5. Achieving scale:
One of the obvious benefits of the economies of scale is reduced cost per unit and therefore cost competitiveness. But to achieve this requires long-term buyer commitment. High-quality products and manufacturing to specifications can help in securing long-term contracts. Local vendor development can scale your key inputs and help translate the economies of scale into the price.
6. Making use of Govt. schemes:
In India, and many other regions all across the globe, Governments have ushered in many stimulus packages to assist business survival and continuity. Many funds and projects for industries, especially SMEs (Small and Medium Enterprises), have been announced in the last three to four months. These should be availed with the right strategy so that an Indian manufacturer can gain financial and other strengths needed right now. These impetus efforts are meant to help both existing and new businesses. They will help to drive ecosystem access, stability, and overall business resilience. An existing trader can bounce back faster by using these schemes. An aspiring player can get into the business with the right by using these support packages.
Everyone is in reconsideration mode. Many new challenges have emerged because of the COVID crisis. If an Indian manufacturer can bring in a new idea that solves the current set of problems, that business would have a big leap. Much room has been created for products and solutions that are needed afresh in this crisis. Customers are giving hints for new unmet needs. Businesses are showing hunger for new partners and ideas. So innovating well and early would be a big step in the race to compete with China. Let us not forget that China has been strong on integrated infrastructure like large ports and highways, cheap-and-fast labor and sophisticated logistics.
WEF experts have assessed that the current Chinese enterprises are weak in green design capabilities and have significant gaps in energy-saving product development and safety. This is an example of new solutions: environmentally friendly and energy-efficient manufacturing, which was found missing in China’s manufacturing conditions.
8. Deep penetration of local markets:
Looking out to compete with China would, ironically, mean a good look inwards. There is opportunity for sourcing and innovating in the domestic market. Whether it is the availability of closer or cheaper options, just having a good and comprehensive look inside local markets would be a big jump for any Indian player. Local partners can help in many areas like costs, speed, ability to deliver, variety and credibility. A marketplace like TradeLeaves can show up authentic, certified and trustworthy opportunities to explore the domestic market. The ‘vocal for local’ is also a powerful consumer sentiment that manufacturers can bank on.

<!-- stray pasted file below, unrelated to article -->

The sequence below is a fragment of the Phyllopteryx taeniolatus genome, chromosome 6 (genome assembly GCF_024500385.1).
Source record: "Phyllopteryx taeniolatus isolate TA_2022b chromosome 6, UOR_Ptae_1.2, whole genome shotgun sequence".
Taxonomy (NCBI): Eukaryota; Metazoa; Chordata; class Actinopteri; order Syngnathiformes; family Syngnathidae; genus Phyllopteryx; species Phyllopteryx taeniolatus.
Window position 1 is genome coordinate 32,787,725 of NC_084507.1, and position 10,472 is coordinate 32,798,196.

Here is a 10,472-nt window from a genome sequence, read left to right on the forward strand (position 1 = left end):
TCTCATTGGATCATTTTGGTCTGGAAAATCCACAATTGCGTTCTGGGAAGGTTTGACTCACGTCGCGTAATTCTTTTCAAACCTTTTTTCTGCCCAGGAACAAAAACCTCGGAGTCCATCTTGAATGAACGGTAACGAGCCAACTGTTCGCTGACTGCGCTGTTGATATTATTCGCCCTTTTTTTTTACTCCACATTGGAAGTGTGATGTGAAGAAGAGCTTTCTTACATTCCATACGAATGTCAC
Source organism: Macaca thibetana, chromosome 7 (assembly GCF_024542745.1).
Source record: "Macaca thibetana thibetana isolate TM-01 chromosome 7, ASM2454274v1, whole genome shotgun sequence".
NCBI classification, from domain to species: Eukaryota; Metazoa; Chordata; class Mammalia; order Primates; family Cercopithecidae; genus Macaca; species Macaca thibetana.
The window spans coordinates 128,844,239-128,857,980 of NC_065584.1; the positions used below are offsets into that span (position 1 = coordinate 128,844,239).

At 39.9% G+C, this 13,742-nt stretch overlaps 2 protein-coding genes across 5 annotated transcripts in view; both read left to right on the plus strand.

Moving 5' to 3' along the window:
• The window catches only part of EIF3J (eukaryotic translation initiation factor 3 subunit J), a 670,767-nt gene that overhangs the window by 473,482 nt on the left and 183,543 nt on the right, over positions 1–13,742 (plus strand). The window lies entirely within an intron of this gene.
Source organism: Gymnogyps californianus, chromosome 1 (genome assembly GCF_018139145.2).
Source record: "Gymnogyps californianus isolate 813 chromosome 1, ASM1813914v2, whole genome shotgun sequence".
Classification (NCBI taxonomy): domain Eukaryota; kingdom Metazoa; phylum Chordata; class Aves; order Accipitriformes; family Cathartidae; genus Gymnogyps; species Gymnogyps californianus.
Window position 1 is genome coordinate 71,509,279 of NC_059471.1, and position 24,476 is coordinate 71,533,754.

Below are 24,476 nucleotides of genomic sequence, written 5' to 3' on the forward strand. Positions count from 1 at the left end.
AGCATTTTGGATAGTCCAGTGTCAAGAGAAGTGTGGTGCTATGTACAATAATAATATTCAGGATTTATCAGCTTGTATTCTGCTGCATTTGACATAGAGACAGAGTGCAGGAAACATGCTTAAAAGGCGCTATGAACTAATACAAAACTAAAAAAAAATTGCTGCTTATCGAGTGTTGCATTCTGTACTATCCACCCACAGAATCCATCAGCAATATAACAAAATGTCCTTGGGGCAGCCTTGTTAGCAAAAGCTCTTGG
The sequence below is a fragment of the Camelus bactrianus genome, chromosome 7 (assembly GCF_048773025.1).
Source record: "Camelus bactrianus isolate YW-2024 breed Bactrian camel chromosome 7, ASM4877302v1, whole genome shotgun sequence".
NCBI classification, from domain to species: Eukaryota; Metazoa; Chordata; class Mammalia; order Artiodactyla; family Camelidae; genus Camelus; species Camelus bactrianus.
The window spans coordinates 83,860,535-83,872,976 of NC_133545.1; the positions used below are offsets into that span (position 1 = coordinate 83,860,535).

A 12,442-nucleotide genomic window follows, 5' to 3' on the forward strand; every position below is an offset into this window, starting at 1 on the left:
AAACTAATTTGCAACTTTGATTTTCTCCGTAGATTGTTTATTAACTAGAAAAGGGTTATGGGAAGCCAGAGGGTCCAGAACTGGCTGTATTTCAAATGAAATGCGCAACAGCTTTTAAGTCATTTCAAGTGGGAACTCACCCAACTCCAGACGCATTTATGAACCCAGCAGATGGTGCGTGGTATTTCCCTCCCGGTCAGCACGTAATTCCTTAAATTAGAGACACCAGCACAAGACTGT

Deep penetration of local markets is also how China has succeeded in the first place. A CII-Evalueserve report ‘Growing Footprints of Indian Companies in China’, gathered information and insights from 54 Indian companies operating in China, with presence across multiple industries such as manufacturing, healthcare and financial services. About two-thirds of these businesses have observed that collaborating with local partners was important for business success in China.
Vantage India: Encashing the continuum
If you go back to the 2016 Global Manufacturing Competitiveness Index (GMCI) by Deloitte Touche Tohmatsu Limited (Deloitte Global) and the Council on Competitiveness (the Council) in the US, the role of manufacturing in driving global economies is clear. Though China was rated the most competitive manufacturing nation, it was also expected to slip to 2nd position. Interestingly, the US was expected to take over China’s number one position by the end of the decade while Germany was put at number three. Out of the top 10 manufacturing nations, two regions, North America and Asia Pacific dominated the competitive landscape. Here, five Asia-Pacific nations (China, Japan, South Korea, Taiwan and India) were expected to factor in the top 10 by 2020. The five Asia-Pacific nations of Malaysia, India, Thailand, Indonesia and Vietnam (MITI-V or the ‘Mighty Five’) were also expected to be included into the top 15 nations on manufacturing competitiveness over the next five years.
So it is clear that the pandemic has only accelerated a shift that was already in progress. Right now, the environment is conducive and strong for replacing China in many aspects of business, especially in manufacturing. Third-party manufacturers and contract-business deals are now looking for routes other than China.
The reclassification of MSMEs in India and the Atmanirbhar package announced by the Government of India assume significance in establishing a recovery route.
Now is the best time to emerge as a strong contender when businesses are reconsidering trade links with China. But it has to be an opportunity used with a smart business sense and with the right tools to one’s advantage.